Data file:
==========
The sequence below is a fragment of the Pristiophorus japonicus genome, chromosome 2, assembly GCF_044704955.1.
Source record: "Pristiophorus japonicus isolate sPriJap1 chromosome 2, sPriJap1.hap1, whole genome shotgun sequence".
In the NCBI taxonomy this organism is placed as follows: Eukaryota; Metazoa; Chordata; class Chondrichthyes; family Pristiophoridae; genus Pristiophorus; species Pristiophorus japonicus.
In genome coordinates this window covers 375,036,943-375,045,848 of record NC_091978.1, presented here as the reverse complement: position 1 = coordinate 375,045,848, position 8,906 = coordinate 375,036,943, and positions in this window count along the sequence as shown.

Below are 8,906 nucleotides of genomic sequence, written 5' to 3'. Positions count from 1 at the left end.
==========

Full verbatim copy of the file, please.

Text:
The sequence below is a fragment of the Pristiophorus japonicus genome, chromosome 2, assembly GCF_044704955.1.
Source record: "Pristiophorus japonicus isolate sPriJap1 chromosome 2, sPriJap1.hap1, whole genome shotgun sequence".
In the NCBI taxonomy this organism is placed as follows: Eukaryota; Metazoa; Chordata; class Chondrichthyes; family Pristiophoridae; genus Pristiophorus; species Pristiophorus japonicus.
In genome coordinates this window covers 375,036,943-375,045,848 of record NC_091978.1, presented here as the reverse complement: position 1 = coordinate 375,045,848, position 8,906 = coordinate 375,036,943, and positions in this window count along the sequence as shown.

Below are 8,906 nucleotides of genomic sequence, written 5' to 3'. Positions count from 1 at the left end.